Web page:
Vietnam: A Cultural Change

February 9, 2010
Seated across the oak table from my grandmother, Margaret Capone, I looked down at the blank sheet of paper. I didn’t know what I wanted to ask her, and honestly, I didn’t know if there even was anything to ask. After all, I was slightly skeptical as to what she had experienced and the things she had witnessed. I consider my grandma as one of the most fascinating people I’ll ever know. She’s traveled all over the world, done so many things, and seen so many things. But what has she experienced in America? What has she seen here? I raised my head and looked across the table to where she was sitting. Her chin was propped onto her fist as she cautiously studied the Scrabble board – our favorite game. I waited until she looked up. I’ll start with a general question. I thought.

“What was the greatest event that changed the nation’s culture?”

She narrowed her eyes and said hesitantly, “Well, it was called… oh, what was it called?”

I waited, unconsciously tapping my fingers against the table. I was surprised when she suddenly said decidedly, “There were three things that took place during the Vietnam War. The first was the introduction of the drug culture, or the Hippie Movement. At the same time there was a revival called the Jesus Movement. Many of the hippies got saved during that time. Another interesting thing that happened during that same period was called the Messianic Jews Movement where many Jews came to Christ and believed that Jesus was the Messiah.”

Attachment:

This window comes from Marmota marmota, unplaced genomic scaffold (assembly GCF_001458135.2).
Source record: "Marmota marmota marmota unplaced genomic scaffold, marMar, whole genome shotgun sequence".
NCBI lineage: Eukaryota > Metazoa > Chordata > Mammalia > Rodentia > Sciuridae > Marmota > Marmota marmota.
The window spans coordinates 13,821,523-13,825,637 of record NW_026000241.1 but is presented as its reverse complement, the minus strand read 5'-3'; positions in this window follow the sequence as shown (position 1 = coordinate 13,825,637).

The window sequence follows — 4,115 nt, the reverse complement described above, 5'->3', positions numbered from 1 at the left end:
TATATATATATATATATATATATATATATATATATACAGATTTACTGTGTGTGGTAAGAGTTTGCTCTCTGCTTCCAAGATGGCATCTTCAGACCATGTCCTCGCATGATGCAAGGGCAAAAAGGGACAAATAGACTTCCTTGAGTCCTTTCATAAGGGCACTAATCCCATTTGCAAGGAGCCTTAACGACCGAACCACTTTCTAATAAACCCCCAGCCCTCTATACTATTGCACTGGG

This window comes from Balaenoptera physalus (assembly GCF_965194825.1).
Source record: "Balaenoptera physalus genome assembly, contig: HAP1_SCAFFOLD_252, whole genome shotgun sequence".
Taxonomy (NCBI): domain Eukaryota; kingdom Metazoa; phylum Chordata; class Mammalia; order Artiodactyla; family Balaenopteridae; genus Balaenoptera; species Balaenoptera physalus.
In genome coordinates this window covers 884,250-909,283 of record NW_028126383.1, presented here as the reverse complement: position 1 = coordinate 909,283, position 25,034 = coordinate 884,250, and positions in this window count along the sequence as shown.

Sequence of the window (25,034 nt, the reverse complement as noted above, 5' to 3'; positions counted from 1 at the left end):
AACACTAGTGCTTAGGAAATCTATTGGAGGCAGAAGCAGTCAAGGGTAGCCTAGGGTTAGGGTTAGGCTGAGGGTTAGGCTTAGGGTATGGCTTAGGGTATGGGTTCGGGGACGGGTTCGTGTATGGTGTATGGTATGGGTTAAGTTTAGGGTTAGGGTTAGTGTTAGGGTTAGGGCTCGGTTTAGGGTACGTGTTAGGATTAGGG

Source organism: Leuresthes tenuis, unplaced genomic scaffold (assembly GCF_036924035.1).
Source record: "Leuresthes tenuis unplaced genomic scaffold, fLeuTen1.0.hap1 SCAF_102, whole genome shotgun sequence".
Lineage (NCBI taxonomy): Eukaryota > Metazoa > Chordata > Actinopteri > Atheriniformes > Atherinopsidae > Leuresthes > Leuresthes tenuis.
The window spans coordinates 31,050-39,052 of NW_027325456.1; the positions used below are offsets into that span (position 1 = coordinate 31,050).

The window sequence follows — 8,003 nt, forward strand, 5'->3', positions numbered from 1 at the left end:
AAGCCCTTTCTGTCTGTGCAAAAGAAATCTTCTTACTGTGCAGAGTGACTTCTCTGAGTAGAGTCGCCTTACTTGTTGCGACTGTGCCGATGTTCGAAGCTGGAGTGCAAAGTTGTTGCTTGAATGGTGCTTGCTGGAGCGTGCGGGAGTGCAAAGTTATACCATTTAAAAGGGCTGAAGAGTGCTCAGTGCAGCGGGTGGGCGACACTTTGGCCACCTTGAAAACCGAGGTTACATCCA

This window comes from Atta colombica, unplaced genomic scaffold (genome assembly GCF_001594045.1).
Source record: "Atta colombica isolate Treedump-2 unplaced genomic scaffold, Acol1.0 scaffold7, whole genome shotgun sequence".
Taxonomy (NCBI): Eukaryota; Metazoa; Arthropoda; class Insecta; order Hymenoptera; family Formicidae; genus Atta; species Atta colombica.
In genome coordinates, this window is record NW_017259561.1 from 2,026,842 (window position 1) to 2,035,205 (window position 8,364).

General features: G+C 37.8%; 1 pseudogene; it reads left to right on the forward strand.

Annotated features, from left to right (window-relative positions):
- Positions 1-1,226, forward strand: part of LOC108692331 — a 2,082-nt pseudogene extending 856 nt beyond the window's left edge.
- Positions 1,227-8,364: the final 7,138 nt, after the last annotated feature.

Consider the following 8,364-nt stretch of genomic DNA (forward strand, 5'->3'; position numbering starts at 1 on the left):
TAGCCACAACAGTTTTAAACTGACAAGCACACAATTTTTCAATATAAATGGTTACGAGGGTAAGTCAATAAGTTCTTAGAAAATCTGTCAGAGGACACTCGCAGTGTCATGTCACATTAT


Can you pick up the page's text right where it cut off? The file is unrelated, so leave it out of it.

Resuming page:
I looked at her in surprise. I wasn’t expecting such an immediate and decided response. “So how did each of these events coincide to change the culture?”

“Well, they didn’t work together. They were just going on at the same time,” she replied, “The youth were rebelling against the current culture. They were protesting the war, and they were searching for answers which led many into the Jesus Movement.”

I was glad the interview was taking such an interesting turn. “What differences did you notice after these events began to take place?”

“With the drug culture and the protest of the army [were] demonstrations, riots, and sit-ins (Sit-ins occurred when students would go sit in their college president’s office and actually demand certain things). It was a traumatic time for the whole nation. Many of the young people got into drugs, what was called “free love,” the occult, and the New Age Movement. They threw off the mores of their fathers and made their own. The Jesus Movement began at Duquesne University, a Catholic college in Pittsburg, PA. It spread to every denomination. That introduced into the Christian community new forms of worship in music and dance, expanded revelatory teaching, and an equmism.”

I quickly jotted down her thoughts in short hand. Although I was eager to hear more of what she was saying, I stopped her to ask, “Were you at Duquesne during the Jesus Movement?”

She looked pleased, and nodded her head, smiling as she remembered, “I was at Duquesne every summer for about four or five years. People got healed, saved, and set free – it was wonderful.”

My thoughts returned to one of her original comments. “You said this all took place during the Vietnam War. When the soldiers came back, did they notice a change in the culture?”